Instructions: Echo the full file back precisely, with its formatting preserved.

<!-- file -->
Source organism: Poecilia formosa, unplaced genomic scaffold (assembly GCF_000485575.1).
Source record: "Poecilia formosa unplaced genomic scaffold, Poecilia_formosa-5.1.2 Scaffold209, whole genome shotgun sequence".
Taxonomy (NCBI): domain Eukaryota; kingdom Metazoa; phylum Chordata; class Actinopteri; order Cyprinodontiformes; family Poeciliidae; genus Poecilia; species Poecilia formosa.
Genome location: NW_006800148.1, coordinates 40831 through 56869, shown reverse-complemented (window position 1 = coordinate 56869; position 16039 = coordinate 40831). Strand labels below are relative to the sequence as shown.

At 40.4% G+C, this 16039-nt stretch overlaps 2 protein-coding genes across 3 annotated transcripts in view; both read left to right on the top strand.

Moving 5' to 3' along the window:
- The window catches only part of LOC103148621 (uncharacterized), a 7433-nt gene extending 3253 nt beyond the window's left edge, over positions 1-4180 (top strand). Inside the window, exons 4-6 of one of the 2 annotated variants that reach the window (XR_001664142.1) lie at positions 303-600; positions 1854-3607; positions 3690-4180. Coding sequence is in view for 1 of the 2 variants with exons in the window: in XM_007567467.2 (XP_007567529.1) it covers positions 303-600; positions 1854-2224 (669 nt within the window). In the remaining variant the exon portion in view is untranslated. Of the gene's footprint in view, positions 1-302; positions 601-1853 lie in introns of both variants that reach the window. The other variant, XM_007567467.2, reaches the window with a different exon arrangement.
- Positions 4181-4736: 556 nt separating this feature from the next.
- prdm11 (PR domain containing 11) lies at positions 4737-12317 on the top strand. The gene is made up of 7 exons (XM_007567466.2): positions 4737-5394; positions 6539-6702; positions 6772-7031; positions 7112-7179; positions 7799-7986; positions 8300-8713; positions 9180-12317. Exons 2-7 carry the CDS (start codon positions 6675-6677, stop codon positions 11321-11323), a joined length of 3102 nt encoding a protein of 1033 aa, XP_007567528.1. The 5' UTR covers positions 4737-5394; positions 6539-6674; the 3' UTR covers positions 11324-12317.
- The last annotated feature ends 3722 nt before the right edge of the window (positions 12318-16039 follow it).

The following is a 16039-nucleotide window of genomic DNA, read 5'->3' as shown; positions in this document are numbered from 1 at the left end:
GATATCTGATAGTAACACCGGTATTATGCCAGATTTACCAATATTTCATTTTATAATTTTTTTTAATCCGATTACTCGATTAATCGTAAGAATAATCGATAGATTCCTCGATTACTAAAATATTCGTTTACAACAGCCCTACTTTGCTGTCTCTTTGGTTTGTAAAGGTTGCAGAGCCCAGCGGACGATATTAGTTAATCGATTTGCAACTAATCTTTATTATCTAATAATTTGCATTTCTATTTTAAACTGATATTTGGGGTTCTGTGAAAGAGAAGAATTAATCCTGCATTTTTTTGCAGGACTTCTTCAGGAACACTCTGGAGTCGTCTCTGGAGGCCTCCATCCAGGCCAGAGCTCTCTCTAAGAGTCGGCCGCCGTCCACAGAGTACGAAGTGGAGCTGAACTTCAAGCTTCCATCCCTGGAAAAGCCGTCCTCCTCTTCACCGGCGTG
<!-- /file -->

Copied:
Source organism: Poecilia formosa, unplaced genomic scaffold (assembly GCF_000485575.1).
Source record: "Poecilia formosa unplaced genomic scaffold, Poecilia_formosa-5.1.2 Scaffold209, whole genome shotgun sequence".
Taxonomy (NCBI): domain Eukaryota; kingdom Metazoa; phylum Chordata; class Actinopteri; order Cyprinodontiformes; family Poeciliidae; genus Poecilia; species Poecilia formosa.
Genome location: NW_006800148.1, coordinates 40831 through 56869, shown reverse-complemented (window position 1 = coordinate 56869; position 16039 = coordinate 40831). Strand labels below are relative to the sequence as shown.

At 40.4% G+C, this 16039-nt stretch overlaps 2 protein-coding genes across 3 annotated transcripts in view; both read left to right on the top strand.

Moving 5' to 3' along the window:
- The window catches only part of LOC103148621 (uncharacterized), a 7433-nt gene extending 3253 nt beyond the window's left edge, over positions 1-4180 (top strand). Inside the window, exons 4-6 of one of the 2 annotated variants that reach the window (XR_001664142.1) lie at positions 303-600; positions 1854-3607; positions 3690-4180. Coding sequence is in view for 1 of the 2 variants with exons in the window: in XM_007567467.2 (XP_007567529.1) it covers positions 303-600; positions 1854-2224 (669 nt within the window). In the remaining variant the exon portion in view is untranslated. Of the gene's footprint in view, positions 1-302; positions 601-1853 lie in introns of both variants that reach the window. The other variant, XM_007567467.2, reaches the window with a different exon arrangement.
- Positions 4181-4736: 556 nt separating this feature from the next.
- prdm11 (PR domain containing 11) lies at positions 4737-12317 on the top strand. The gene is made up of 7 exons (XM_007567466.2): positions 4737-5394; positions 6539-6702; positions 6772-7031; positions 7112-7179; positions 7799-7986; positions 8300-8713; positions 9180-12317. Exons 2-7 carry the CDS (start codon positions 6675-6677, stop codon positions 11321-11323), a joined length of 3102 nt encoding a protein of 1033 aa, XP_007567528.1. The 5' UTR covers positions 4737-5394; positions 6539-6674; the 3' UTR covers positions 11324-12317.
- The last annotated feature ends 3722 nt before the right edge of the window (positions 12318-16039 follow it).

The following is a 16039-nucleotide window of genomic DNA, read 5'->3' as shown; positions in this document are numbered from 1 at the left end:
GATATCTGATAGTAACACCGGTATTATGCCAGATTTACCAATATTTCATTTTATAATTTTTTTTAATCCGATTACTCGATTAATCGTAAGAATAATCGATAGATTCCTCGATTACTAAAATATTCGTTTACAACAGCCCTACTTTGCTGTCTCTTTGGTTTGTAAAGGTTGCAGAGCCCAGCGGACGATATTAGTTAATCGATTTGCAACTAATCTTTATTATCTAATAATTTGCATTTCTATTTTAAACTGATATTTGGGGTTCTGTGAAAGAGAAGAATTAATCCTGCATTTTTTTGCAGGACTTCTTCAGGAACACTCTGGAGTCGTCTCTGGAGGCCTCCATCCAGGCCAGAGCTCTCTCTAAGAGTCGGCCGCCGTCCACAGAGTACGAAGTGGAGCTGAACTTCAAGCTTCCATCCCTGGAAAAGCCGTCCTCCTCTTCACCGGCGTG